When the bosses screw up, somebody has to be hung out to dry. There is always a scapegoat. This time there are two. Two officers whose careers will be ruined and an entire division which will get a black eye. All because the bosses screwed up with an insane peacekeeping philosophy and because the nation's political leadership is incapable of comprehending what an army is for.

Here's what I'm talking about.

On Monday the chief of staff of the Army released a report which talked about supposed "excesses" committed by American peacekeepers in Kosovo. The Secretary of Defense, William Cohen, immediately endorsed the report and called for more training or some such nonsense.

It seems that members of the 82nd Airborne Division, deployed in Kosovo, acted like soldiers, and that has scandalized the Secretary of Defense and every flag officer who feels obligated to kiss his fanny. Specifically, the problem was the 3rd Battalion of the 504th Parachute Infantry Regiment of the 82nd Airborne. It is a unit commanded in Kosovo by a lieutenant colonel named Michael Ellerbe.

Colonel Ellerbe and his troopers were sent in to keep the Albanians from killing the Serbs. His orders were to "identify and neutralize" the bad guys. Now, in the language of Washington, "identify and neutralize" apparently means to find the killers and, while displaying cultural and political sensitivity, offer them a fruit basket and a pamphlet.

But Ellerbe doesn't live in Washington. He lives in Fort Bragg, where "identify and neutralize" involves blowing things up and sending various bad guys to meet Jesus.

Fortunately for the Albanians, Ellerbe's battalion seems to have accomplished most of its neutralizing via a stern talking to. Which is where John Serafini comes in.

He was a lieutenant with Alpha Company of the 3rd Battalion. That means he's a young fire eater just a couple of years out of college and in command of a platoon of paratroopers in a combat zone.

The Secretary of Defense wants him court-martialed. His offense?

Well, brace yourself. He, an infantry officer, allegedly "communicated a threat." Which, if you think about it, seems almost natural for a guy packing an M16. Some people think the entire purpose of an army is to "communicate a threat." Something along the lines of: Don't screw with me or you're going to have a very bad day.

Anyway, Lieutenant Serafini and his men had caught a bad guy and they were interrogating him. That's what soldiers do. And it seems that this Albanian guy didn't know that his role in this little drama was to say, "Yes, sir" over and over again.

Apparently GI Joe was asking this ragamuffin where his killer pals were and no answers were forthcoming. So Serafini remembers the stuff he learned about psychological warfare and decides to try some of it. So he raises an unloaded gun to the head of Mr. Tightlip the Albanian and says something to the effect that now would be a really good time to start talking.

And, whoda thunk it, the guy starts blabbing. And the mission got accomplished. Score that a win.

Unless you're some pansy at the Pentagon intent on castrating Uncle Sam's Army. If that's you, you see this as "excessive" and "conduct unbecoming an officer." Which is really screwed, because such a culture of military weakness would have rejected virtually every successful combat leader this nation has ever had. Sadly, such a culture of military weakness is assuring that America's future combat leaders will be spineless sycophants incapable of doing anything but covering their backsides.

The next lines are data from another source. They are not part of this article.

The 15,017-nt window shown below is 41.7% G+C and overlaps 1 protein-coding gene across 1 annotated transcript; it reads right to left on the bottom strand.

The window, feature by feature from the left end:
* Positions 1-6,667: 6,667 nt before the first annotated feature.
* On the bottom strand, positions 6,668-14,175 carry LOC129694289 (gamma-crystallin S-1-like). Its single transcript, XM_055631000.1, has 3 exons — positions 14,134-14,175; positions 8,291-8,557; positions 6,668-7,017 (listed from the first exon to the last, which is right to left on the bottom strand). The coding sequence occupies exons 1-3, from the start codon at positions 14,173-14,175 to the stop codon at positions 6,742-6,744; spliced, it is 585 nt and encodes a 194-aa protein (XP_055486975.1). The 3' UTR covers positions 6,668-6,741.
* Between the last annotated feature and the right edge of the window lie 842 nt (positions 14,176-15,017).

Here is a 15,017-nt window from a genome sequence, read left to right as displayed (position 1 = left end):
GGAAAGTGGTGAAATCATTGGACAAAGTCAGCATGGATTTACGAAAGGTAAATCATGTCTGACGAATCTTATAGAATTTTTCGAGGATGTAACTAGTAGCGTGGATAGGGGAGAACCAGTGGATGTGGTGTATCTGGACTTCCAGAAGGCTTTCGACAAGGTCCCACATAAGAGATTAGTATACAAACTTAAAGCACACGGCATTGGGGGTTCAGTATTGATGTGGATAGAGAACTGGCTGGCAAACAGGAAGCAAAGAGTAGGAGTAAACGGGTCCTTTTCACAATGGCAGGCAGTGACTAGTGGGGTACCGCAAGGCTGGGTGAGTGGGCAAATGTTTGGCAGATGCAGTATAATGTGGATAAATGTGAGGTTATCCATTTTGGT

So Lieutenant Serafini and Colonel Ellerbe are left twisting in the wind, hung out to dry, two airborne soldiers * wearing the proudest patch in the Army torpedoed by the brass for doing their jobs like the warriors their country asked them to be.

And there was one other thing that bothered the milquetoasts back at HQ. They made special reference to it in their report and identified it as a sign of what was wrong with the 3rd Battalion and, indeed, all of the 82nd Airborne. It was the motto of Alpha Company: "Shoot 'em in the face." Apparently, that motto-which may date back to D-Day-doesn't fit in today's politically correct Army. The notion of shooting the enemies of America in the face is too gruesome and insensitive for the lip-biter in chief. Which is pretty weird, if you think about it, because, if we can be honest, isn't killing people kind of what we train soldiers to do? I mean, the Army is not a social welfare agency, it's not really just some giant college fund.

It's a unique bunch of people with a very unique job using overwhelming deadly force to assert and protect the interests of the United States of America. These are people who must stand ready day in and day out to administer and face death on the orders of fat, impotent men in Washington, D.C. It takes a certain kind of mindset to do that. And a motto like "Shoot 'em in the face" helps establish and bolster that mindset. Besides, it's not all cheerleading. It's good soldiering. When you're engaging an enemy wearing body armor and a Kevlar helmet, isn't a face shot a tactical necessity?

And shouldn't the chief of staff of the Army know that? And shouldn't America and its civilian leadership realize that being a soldier is a dirty business? Don't the morons in Washington know that soldiers aren't cops? Don't they know that whacking these two officers like this will kill the morale of countless other troopers? Don't they know that in recent years the pride has gone out of the military, stolen from it by spineless bureaucrats and the open contempt of a civilian leadership which actively avoided military service itself?

I'm sorry this happened to Lieutenant Serafini and Colonel Ellerbe, and I hope somehow they can hear these words. Not just from me, but from all of America. And not just to them, but to all of their comrades.

"Well done. We're proud of you, and grateful."

- by Bob Lonsberry 1 2000